• During that time, we promoted the crap out of the awards to industry news outlets, journals, bloggers, a press release, etc. The awards were really well received and we got a lot of coverage.
  • We made sure to keep pimping the “voting ends soon” deadline to raise urgency. Traffic to the site was strong when we launched the awards, but spiked like crazy as the deadline neared and day of too. We got thousands of votes.
  • We announced the winners on the site, did another big press release, more promotion and emailed all the winners.

What we got out of this:

  • Links, and tons of them. To date, the campaign generated links from 124 unique domains, which is by far the best link campaign we’ve run for this site. We got links from a range of different sources/tactics including:
      • Award badges: we created custom, nominees, winners and runner up badges with HTML embeds. I’d say 40% of nominees added badges on their sites.
      • Editorial links: the article authors/nominees and the organizations they worked for published blog posts and announcements soliciting votes from their audience
      • Social links: G+ vote solicitation from nominees and their organizations
      • Coverage links: we earned coverage from a host of high-profile industry pubs and blogs when we announced the awards and when we released the winners
  • In short, it was like a sustained tidal wave of links. And given we targeted folks in the industry with industry awards, the links were highly relevant links and 100% natural (though the badge links might be somewhat at risk once Google deems badge links public enemy #1 :) And they’re 100% defensible, since our competitors don’t have the time or energy to devote to this sort of link campaign.
  • Social sharing: this was largely from Facebook and Twitter. Many nominees and organizations they work for actively solicited votes on their FB pages so we saw a ton of FB referral traffic. We created a Twitter hash tag that was actively used by nominees.
  • Brand engagement signals: The awards and our site got mentioned in prominent industry pubs, we saw big spikes in branded/navigational searches, strong user acceptance activity, repeat visits, etc.

So besides links (which were the primary goal), the awards campaign allowed us to generate a host of other valuable signals that helped us make an affiliate site look like a legit brand.

 

I think the biggest link building success we had during 2013 was the decision of publishing only high quality and helpful content on E2M blog. Most of the posts helped us acquiring as low as 1 and as high as 10 links per post by getting it republished by other authors or having the blog posts featured in the weekly roundup posts by platforms like Ahrefs. We are implementing the same strategy in our clients’ projects and are able to see some tremendous results, too.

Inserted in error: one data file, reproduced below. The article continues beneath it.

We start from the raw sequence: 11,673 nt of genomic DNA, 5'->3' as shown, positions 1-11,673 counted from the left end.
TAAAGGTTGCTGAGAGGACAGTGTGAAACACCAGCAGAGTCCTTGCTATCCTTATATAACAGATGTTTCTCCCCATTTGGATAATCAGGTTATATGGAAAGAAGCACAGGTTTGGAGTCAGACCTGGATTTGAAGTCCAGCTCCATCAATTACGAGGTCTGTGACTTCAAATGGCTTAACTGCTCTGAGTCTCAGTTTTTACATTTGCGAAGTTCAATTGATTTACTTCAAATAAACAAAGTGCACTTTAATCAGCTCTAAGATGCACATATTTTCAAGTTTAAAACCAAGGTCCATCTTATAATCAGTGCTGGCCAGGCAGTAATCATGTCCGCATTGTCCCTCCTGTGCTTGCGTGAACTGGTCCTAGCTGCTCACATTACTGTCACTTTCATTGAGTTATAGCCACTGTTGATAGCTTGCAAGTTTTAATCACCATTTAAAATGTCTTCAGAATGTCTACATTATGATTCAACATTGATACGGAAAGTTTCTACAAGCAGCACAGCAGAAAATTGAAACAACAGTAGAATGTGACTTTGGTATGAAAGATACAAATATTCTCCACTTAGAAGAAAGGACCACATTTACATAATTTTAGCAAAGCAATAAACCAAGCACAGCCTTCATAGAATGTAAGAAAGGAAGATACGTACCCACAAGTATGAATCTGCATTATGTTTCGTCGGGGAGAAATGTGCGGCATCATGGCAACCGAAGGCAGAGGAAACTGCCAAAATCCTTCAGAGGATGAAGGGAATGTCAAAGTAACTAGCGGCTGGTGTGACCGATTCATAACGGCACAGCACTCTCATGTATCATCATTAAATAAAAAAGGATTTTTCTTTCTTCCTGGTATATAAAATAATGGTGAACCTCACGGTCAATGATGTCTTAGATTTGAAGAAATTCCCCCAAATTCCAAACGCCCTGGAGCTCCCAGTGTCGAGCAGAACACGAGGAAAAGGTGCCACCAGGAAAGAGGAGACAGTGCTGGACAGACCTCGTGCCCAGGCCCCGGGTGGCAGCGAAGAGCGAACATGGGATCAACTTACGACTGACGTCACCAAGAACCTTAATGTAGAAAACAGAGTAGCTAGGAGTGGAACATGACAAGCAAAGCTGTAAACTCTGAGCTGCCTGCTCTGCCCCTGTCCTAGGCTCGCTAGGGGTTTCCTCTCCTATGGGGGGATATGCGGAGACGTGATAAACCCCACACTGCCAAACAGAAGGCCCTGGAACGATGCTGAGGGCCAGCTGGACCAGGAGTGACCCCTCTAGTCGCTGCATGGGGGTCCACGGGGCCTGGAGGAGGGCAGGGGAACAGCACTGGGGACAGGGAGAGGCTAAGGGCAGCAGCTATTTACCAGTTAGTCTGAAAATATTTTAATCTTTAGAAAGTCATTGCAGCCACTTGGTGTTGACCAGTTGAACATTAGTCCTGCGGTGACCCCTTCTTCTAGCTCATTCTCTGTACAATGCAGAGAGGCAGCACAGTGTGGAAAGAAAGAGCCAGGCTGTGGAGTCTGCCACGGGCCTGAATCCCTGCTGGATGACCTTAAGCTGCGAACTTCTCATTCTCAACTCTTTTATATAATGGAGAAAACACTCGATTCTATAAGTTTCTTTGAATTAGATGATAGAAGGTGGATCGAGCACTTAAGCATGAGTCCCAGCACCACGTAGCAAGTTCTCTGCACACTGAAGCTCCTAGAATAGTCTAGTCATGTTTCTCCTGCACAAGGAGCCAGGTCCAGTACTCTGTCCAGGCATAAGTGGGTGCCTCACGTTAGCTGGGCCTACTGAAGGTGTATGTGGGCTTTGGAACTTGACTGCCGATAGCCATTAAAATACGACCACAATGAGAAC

One of the things we’re very proud of is that our infographic about “11 Most Important Google Algorithm Updates in 2013” got featured on Search Engine Land! – This has been our biggest achievement so far on the top of being a contributor on MOZ.

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About the Author

Cory Collins is the Managing Editor of Linkarati and the Content Marketing Director for Page One Power. Cory is a writer, link builder, SEO strategist and beer enthusiast who did not die at the Gathering of the Juggalos, regardless of what Google tells you. Cory lives with his dogs and fiancé in Pullman, WA.

22 Replies

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  1. What a post! The word that kept jumping out at me was “broken” link building in one capacity or another, and I love how many different hats that strategy can wear as Giuseppe Pastore alludes to in his post. It’s a strategy I certainly don’t use enough and need to learn more about – starting now.

    Somehow I missed Bill Sebald’s great tool and love that it even breaks down how many external links are pointing to the individual results. After running some test queries it looks like a great way to identify choice targets for content ideas paired with link hi-jacking strategies. I’ll be rolling this out to my team to see what we can come up with.

    Anthony D. Nelson, I love that idea of taking a user generated comment and expanding that into a full post. Great ego-bait and odds are there are plenty of other readers with the same question. It’s also a great way to show that the brand cares about their users. I’m assuming you optimized the posts for some longer tail keywords – how did you see these performing in the long term and did they have more user engagement when compared to a “normal” post on the blog?

  2. Dustin Verburg says:

    Alright, show of hands– who else spent an unreasonable time on that ’100 Years of Rock’ thing Paddy shared? That is fantastic content and it was beautifully executed. No post-hardcore though??

  3. Sunday says:

    Hi Cory,
    What an amazing compilation of success link building story in 2013 as shared by experts. This piece provides a lot of takeaways and the ideas shared spread across different forms of link building process.

    A common denominator with these experts is the building of links that is natural. A helpful share and one that we can take advantage of!

    I have shared this comment in the content syndication and social bookmarking and networking website for Internet marketers – kingged.com where this post was found.

    Sunday – kingged.com contributor

    http://kingged.com/2013-link-building-success-50-experts-share-their-stories/

    • Cory Collins says:

      Hey Sunday,

      Thanks for the kind words. I definitely couldn’t have done it without a great team helping out – we were very grateful for all the amazing SEOs who were generous enough to take time out of their busy days and share their stories.